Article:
April 26, 2010 in Features

Cures for the indoor blues

Experts offer tips on how to get shut-in kids to enjoy the outdoors
Melissa Rayworth Associated Press
 
File Associated Press photo

Children play outside on a warm day in Broken Bow, Neb. Kids these days don’t spend as much time outdoors as previous generations did.
(Full-size photo)

Lots of advice for modern parents provokes debate: Is nursing better than formula? Is full-day kindergarten enriching or exhausting? How young is too young for TV?

But ask whether today’s children spend as much time playing outdoors and exploring nature as previous generations did, and you’ll find little disagreement: They don’t.

Across the nation, worried parents tell stories of neighborhoods where children are neither seen nor heard.

“I speak all over the country, and it’s a concern that comes up all over,” says Harvard psychology professor Susan Linn, director of the Campaign for a Commercial-Free Childhood. “There is a growing movement of parents who are concerned and are trying to figure out how to get their kids outside.”

Rosemarie Truglio, a Sesame Workshop vice president who has butted heads with Linn on the subject of marketing licensed characters, agrees fully on this topic.

Episodes of this year’s “Sesame Street” will focus on nature, she says, because preschoolers’ lack of connection with it has gotten to be of critical concern.

“Children have that sense of awe and wonder,” Truglio says. “We need to have parents encourage them to be outside and to engage in activities so that they are using their senses.”

But even parents who love the outdoors say it’s difficult.

Kristin Eno, founder and director of Little Creatures Films, produces videos about children interacting with nature.

“My work is all about nature,” she says, “and there are days when I might be here with my 14-month-old and have no time for going outside.

“But every time I do go out with her, I’m glad I did,” Eno adds. “You see this peace when she’s outside.”

Richard Louv’s popular call-to-arms, “Last Child in the Woods,” has made an impact since it was published in 2005 (a second edition was released in 2008).

Many organizations, including Louv’s own Children and Nature Network, offer parents tools and encouragement for building more outdoor time into their children’s lives.

Why is it so hard, and what can be done? Some approaches:

Obstacle: Both parents are at work, so no one is home to supervise young kids outside.

Remedy: Team up with other parents in the neighborhood to share supervision. Hire a baby sitter specifically for a few hours of outdoor play.

Choose day care or a preschool that makes outdoor time a priority. Skip the gym in favor of an hourlong walk with your kids, or try to work outdoors on your laptop while the kids play in a safe area.

“Some families,” Linn says, “are getting together to have afterwork picnics outside.”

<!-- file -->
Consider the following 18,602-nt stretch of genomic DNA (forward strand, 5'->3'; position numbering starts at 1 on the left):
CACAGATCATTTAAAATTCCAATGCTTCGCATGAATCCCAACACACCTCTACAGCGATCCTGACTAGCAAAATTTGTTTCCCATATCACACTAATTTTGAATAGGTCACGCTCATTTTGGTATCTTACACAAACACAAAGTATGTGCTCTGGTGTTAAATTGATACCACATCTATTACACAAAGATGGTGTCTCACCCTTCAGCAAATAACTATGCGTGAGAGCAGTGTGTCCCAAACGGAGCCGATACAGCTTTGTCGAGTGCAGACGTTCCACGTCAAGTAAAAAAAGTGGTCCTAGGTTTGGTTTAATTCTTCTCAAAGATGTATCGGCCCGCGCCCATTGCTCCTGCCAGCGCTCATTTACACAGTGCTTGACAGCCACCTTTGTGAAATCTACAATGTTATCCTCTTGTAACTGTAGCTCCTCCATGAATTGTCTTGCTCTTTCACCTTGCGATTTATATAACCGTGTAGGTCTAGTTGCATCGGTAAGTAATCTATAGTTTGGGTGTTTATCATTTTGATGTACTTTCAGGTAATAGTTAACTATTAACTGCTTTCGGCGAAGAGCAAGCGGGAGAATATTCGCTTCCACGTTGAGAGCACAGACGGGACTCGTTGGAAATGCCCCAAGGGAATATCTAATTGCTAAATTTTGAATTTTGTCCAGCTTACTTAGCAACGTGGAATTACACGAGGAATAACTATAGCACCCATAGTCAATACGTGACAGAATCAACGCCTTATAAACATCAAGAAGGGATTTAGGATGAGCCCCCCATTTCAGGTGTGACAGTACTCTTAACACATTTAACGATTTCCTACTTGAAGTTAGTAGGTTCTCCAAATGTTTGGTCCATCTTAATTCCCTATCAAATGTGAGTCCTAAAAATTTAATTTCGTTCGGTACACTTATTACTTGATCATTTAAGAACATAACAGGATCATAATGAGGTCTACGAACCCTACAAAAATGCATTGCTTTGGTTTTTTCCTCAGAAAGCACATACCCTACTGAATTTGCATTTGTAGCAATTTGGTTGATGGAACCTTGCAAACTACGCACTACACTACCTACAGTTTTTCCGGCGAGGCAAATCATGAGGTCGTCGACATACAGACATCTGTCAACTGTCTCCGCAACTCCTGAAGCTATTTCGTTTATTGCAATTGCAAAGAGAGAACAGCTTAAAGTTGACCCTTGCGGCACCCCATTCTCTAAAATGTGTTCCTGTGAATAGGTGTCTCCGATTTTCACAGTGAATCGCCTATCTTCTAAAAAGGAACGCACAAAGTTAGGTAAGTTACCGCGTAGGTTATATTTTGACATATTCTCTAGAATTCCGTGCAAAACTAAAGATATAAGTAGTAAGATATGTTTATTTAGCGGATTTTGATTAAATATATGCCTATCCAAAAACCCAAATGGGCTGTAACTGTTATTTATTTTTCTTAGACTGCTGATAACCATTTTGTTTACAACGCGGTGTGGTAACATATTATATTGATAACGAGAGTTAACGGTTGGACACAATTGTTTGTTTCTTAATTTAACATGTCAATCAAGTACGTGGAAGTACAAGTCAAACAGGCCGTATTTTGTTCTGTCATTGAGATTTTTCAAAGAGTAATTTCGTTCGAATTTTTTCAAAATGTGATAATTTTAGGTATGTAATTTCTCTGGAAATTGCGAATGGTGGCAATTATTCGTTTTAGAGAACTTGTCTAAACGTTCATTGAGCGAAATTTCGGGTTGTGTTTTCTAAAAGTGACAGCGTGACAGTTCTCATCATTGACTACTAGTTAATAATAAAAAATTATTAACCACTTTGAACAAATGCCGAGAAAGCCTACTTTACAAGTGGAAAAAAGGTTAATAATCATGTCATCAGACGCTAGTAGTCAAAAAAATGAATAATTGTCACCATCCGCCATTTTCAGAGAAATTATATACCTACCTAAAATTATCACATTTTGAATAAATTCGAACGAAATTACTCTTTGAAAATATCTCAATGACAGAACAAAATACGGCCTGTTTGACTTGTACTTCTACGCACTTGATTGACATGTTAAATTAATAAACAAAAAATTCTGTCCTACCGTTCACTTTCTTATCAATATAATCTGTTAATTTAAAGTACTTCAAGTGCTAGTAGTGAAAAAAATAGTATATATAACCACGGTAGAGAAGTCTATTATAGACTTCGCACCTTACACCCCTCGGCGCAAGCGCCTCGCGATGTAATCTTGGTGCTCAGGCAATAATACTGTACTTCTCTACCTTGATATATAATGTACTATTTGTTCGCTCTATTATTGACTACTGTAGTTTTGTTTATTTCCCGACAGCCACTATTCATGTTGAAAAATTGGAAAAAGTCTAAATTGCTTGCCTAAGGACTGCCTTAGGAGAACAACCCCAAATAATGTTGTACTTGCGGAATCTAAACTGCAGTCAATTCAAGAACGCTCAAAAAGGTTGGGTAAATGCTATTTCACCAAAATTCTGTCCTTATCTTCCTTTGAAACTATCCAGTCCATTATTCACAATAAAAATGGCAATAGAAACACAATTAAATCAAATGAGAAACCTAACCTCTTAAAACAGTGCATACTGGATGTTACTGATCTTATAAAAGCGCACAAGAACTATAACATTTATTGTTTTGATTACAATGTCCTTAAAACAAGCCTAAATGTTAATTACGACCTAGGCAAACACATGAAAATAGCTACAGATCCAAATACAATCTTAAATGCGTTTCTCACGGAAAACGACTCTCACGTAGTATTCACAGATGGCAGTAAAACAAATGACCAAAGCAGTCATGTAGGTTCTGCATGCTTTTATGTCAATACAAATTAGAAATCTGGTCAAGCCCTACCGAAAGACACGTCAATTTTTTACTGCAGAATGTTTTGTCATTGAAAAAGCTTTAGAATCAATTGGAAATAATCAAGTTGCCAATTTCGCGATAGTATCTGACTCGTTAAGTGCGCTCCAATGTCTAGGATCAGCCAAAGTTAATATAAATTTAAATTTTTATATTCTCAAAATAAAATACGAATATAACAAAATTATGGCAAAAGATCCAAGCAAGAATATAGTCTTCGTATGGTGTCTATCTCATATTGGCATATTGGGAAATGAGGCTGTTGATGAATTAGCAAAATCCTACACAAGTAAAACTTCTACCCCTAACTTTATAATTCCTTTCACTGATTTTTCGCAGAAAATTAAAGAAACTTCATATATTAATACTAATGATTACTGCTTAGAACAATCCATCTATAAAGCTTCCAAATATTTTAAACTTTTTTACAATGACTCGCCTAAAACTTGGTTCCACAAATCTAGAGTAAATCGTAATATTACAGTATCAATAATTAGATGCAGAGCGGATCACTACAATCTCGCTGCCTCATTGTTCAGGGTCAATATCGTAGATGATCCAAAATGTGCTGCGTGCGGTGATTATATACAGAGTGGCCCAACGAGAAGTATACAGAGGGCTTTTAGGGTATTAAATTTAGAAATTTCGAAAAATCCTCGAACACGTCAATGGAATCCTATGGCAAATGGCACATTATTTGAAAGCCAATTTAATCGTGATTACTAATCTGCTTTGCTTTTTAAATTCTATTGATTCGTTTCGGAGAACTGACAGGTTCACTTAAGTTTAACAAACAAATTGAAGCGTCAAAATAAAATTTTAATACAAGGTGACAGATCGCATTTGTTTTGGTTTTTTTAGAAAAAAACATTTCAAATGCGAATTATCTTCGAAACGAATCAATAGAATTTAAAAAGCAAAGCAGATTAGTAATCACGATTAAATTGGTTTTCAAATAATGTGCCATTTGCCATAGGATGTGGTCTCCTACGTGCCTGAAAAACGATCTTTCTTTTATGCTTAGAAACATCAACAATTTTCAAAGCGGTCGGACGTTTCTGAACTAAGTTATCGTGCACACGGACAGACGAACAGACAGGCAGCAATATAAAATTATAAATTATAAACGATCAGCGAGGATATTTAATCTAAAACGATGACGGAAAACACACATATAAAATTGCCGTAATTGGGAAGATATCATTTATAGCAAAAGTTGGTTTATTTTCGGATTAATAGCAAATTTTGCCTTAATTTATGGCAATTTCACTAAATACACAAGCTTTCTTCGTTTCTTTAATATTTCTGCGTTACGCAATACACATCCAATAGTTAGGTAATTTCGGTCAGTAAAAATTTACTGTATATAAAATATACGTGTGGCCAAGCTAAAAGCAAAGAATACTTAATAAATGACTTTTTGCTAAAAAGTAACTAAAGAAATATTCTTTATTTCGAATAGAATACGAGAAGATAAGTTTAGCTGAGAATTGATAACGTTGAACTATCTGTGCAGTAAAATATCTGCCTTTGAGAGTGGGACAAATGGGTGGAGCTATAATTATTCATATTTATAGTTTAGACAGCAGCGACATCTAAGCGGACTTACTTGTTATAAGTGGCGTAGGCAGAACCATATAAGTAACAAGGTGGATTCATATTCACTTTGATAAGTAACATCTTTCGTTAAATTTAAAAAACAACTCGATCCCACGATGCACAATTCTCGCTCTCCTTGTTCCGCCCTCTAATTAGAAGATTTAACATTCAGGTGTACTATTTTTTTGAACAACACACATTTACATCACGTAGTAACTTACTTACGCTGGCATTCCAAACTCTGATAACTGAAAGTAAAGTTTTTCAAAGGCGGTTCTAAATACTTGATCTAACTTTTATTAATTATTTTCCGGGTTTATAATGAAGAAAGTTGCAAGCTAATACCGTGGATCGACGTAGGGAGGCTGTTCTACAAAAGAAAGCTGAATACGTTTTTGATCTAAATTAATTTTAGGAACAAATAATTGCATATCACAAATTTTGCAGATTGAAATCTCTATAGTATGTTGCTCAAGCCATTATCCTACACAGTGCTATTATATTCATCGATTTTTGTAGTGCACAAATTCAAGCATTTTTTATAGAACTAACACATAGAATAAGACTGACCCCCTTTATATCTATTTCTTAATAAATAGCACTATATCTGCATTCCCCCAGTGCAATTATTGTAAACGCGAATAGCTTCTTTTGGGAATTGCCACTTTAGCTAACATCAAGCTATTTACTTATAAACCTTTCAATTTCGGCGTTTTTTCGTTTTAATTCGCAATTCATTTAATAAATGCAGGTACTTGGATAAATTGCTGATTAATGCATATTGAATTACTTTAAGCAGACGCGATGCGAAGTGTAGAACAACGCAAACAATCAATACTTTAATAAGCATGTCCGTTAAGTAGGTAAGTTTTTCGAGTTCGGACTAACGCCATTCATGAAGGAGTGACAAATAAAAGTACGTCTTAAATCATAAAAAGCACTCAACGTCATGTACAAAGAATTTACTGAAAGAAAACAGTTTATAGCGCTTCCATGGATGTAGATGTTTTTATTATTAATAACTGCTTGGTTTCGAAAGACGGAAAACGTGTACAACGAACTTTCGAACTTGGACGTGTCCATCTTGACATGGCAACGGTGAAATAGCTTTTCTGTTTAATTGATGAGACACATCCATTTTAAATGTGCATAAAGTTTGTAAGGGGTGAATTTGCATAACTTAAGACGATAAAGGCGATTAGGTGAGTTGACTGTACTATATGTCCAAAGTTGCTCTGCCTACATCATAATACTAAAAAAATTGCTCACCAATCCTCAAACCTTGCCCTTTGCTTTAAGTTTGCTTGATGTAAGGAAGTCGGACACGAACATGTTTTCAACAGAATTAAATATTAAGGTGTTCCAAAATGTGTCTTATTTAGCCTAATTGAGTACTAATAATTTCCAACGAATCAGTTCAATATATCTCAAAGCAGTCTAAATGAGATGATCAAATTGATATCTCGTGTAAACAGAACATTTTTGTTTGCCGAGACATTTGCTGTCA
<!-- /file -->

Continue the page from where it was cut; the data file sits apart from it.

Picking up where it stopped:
Obstacle: Parents fear their child could be abducted, injured or get lost, so they choose controlled indoor environments.

Remedy: Research crime stats in your neighborhood. Is it really less safe than a decade ago? If so, can you make your own outdoor space any safer?

Louv says equipping kids with cell phones can help assuage worries about safety.

Obstacle: Enrichment classes and indoor sports leave no time for outside.

Remedy: If the balance seems off, reassess. An hour outdoors can be as enriching – perhaps more enriching – than an hour of instruction indoors.

Obstacle: Kids are too focused on screen media and electronic toys to play outside.

Remedy: A steady flow of research indicates that young children now spend many of their waking hours using electronics indoors. Reverse that trend at your home by decreeing that every hour of screen time be balanced by at least an hour outdoors. Then stick to it.

Obstacle: Kids say they don’t know what to do outside. They’re less familiar with unscripted play and more likely to think the natural world pales in comparison with the digital one.

Remedy: Take a walk after the rain, Truglio says, and point out how precipitation changes the environment. Teach them how things grow (preschoolers may not realize plants and trees are alive) and offer open-ended tools (a ball, a magnifying glass) to encourage creative outdoor play.

Obstacle: “Kids aren’t getting dirty these days. They’re not playing in the mud, not playing in rain puddles,” says Truglio, because parental tolerance for dirt has gone down. She calls it “the ‘Eww!’ factor.”

Remedy: Accept the mess. Let the kids get dirty, and let them see you get dirty, too.

Obstacle: I’m not outdoorsy, and there’s not much nature where I live.

Remedy: Start a tiny windowsill garden with your child, says Truglio. Even simpler: Place a bean in a plastic bag with a damp paper towel and tape it to a window. Kids will be delighted when it starts sprouting roots.

Also, point out buds on a tree or a planter of newly blooming flowers as you run errands with your child.

Don’t wait until you can plan a full-day nature walk, Eno says. Outdoor excursions don’t have to be elaborate.

“Even if it’s just 15 minutes” outside, she says, children will benefit.

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